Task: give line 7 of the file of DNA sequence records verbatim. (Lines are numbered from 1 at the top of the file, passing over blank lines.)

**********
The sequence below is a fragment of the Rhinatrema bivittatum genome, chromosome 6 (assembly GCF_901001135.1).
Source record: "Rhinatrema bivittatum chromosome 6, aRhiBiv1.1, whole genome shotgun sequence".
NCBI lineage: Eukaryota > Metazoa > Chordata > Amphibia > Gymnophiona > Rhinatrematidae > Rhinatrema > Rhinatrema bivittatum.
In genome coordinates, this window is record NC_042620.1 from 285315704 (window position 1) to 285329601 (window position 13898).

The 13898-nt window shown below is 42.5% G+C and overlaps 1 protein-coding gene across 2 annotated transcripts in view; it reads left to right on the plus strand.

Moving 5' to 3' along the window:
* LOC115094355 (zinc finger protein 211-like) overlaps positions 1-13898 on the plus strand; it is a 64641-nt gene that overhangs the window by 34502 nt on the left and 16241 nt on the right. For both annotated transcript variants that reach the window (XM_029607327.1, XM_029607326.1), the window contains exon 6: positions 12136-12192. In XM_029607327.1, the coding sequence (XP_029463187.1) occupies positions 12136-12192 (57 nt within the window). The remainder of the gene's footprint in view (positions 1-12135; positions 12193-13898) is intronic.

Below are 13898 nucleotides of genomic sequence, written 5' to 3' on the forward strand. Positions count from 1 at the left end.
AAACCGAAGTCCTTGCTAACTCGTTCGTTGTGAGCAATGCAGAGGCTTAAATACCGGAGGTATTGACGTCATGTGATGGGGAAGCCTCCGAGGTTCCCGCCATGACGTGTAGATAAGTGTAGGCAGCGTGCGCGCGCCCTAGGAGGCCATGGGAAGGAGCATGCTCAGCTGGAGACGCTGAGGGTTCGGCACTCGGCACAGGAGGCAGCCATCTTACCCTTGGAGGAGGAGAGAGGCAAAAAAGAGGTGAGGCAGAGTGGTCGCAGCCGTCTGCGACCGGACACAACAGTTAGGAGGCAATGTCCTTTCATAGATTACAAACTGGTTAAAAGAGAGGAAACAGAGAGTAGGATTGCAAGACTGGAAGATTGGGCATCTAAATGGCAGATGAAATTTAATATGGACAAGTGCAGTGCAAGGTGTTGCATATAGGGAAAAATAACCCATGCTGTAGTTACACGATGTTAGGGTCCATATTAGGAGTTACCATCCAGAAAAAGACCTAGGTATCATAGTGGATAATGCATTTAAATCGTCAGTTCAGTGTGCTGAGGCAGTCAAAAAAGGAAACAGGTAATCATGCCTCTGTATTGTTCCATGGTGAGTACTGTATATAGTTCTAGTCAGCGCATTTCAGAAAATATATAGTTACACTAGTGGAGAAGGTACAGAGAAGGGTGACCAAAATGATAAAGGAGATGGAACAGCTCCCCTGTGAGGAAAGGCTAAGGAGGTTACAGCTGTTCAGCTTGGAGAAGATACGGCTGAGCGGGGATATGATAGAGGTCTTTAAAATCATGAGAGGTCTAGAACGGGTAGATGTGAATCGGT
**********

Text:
* LOC115094355 (zinc finger protein 211-like) overlaps positions 1-13898 on the plus strand; it is a 64641-nt gene that overhangs the window by 34502 nt on the left and 16241 nt on the right. For both annotated transcript variants that reach the window (XM_029607327.1, XM_029607326.1), the window contains exon 6: positions 12136-12192. In XM_029607327.1, the coding sequence (XP_029463187.1) occupies positions 12136-12192 (57 nt within the window). The remainder of the gene's footprint in view (positions 1-12135; positions 12193-13898) is intronic.